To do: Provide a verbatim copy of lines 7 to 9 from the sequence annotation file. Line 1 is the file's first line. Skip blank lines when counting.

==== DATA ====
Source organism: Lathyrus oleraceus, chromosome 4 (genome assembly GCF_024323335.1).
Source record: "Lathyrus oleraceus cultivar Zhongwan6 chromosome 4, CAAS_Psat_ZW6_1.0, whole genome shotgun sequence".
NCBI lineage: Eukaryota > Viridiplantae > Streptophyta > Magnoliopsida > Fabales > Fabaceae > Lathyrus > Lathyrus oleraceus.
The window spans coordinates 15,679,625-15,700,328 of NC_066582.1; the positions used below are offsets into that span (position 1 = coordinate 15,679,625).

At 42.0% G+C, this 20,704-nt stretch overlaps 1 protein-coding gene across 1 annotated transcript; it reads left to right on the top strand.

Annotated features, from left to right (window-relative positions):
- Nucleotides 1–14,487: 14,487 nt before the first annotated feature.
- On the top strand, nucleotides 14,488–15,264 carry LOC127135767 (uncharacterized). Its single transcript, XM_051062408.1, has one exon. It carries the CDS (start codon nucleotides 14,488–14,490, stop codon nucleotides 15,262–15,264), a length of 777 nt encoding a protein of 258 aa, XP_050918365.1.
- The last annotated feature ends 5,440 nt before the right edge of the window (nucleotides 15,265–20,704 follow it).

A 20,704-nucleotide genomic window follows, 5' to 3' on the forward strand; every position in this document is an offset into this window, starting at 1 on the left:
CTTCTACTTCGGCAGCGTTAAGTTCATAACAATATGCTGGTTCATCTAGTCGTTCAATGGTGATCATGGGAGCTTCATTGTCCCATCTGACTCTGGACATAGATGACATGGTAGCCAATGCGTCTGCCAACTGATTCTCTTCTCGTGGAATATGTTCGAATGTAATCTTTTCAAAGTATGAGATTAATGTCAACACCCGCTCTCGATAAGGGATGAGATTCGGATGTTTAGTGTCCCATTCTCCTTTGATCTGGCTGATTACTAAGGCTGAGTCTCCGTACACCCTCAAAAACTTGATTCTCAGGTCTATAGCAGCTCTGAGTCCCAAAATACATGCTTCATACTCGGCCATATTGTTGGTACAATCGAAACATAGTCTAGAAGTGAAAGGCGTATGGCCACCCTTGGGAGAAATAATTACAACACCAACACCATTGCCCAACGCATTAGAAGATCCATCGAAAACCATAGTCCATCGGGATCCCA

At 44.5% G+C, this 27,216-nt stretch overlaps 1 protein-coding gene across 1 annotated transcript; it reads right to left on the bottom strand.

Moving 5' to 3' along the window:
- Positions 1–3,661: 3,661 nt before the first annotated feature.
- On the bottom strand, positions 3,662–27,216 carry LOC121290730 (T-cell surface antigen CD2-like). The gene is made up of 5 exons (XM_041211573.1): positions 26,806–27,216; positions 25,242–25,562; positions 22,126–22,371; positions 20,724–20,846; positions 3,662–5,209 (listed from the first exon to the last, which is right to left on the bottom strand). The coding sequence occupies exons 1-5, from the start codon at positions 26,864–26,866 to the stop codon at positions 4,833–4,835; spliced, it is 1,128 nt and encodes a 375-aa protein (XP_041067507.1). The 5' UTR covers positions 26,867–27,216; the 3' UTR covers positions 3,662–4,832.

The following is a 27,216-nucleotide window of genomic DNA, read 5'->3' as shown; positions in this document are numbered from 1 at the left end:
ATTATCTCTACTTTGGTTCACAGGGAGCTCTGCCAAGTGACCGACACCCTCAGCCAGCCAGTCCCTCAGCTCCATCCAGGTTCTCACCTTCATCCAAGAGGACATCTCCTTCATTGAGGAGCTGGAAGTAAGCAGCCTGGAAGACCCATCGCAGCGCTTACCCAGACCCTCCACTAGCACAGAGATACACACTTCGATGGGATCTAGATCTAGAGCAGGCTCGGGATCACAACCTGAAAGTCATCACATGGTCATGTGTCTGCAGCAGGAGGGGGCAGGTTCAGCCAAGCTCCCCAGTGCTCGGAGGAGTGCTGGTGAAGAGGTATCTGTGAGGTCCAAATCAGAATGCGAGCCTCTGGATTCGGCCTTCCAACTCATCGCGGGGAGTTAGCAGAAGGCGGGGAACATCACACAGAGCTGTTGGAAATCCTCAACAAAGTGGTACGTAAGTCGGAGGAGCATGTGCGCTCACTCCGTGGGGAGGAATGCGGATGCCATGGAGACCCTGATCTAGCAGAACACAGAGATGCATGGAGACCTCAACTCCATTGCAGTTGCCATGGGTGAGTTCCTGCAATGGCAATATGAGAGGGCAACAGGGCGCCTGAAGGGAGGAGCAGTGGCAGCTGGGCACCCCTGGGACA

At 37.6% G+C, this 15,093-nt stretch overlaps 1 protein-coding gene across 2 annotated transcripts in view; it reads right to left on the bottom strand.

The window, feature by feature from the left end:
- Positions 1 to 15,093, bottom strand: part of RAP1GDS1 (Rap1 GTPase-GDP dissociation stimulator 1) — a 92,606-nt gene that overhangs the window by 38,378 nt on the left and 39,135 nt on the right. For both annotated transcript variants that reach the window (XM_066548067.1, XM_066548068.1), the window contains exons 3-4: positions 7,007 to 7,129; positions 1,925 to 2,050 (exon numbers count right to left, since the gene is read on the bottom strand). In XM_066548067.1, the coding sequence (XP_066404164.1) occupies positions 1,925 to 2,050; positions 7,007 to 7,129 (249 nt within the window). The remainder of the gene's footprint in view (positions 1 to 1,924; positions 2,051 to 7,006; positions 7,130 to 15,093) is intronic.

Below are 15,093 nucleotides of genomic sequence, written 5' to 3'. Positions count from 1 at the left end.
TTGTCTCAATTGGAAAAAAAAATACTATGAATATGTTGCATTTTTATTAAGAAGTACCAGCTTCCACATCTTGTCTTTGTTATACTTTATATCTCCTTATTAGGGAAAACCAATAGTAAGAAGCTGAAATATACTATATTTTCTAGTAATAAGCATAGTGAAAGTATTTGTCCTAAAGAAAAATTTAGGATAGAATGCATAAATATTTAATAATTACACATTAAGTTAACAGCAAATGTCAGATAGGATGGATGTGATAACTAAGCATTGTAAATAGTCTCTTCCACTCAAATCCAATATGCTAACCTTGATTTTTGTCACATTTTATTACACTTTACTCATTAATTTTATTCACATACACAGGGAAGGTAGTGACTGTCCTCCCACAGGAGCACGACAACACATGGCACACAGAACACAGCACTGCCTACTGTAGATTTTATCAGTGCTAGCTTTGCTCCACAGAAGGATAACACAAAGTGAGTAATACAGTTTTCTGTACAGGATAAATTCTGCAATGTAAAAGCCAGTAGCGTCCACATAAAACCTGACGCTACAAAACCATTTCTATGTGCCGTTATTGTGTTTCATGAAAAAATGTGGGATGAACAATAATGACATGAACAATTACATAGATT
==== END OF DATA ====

- Nucleotides 1–14,487: 14,487 nt before the first annotated feature.
- On the top strand, nucleotides 14,488–15,264 carry LOC127135767 (uncharacterized). Its single transcript, XM_051062408.1, has one exon. It carries the CDS (start codon nucleotides 14,488–14,490, stop codon nucleotides 15,262–15,264), a length of 777 nt encoding a protein of 258 aa, XP_050918365.1.
- The last annotated feature ends 5,440 nt before the right edge of the window (nucleotides 15,265–20,704 follow it).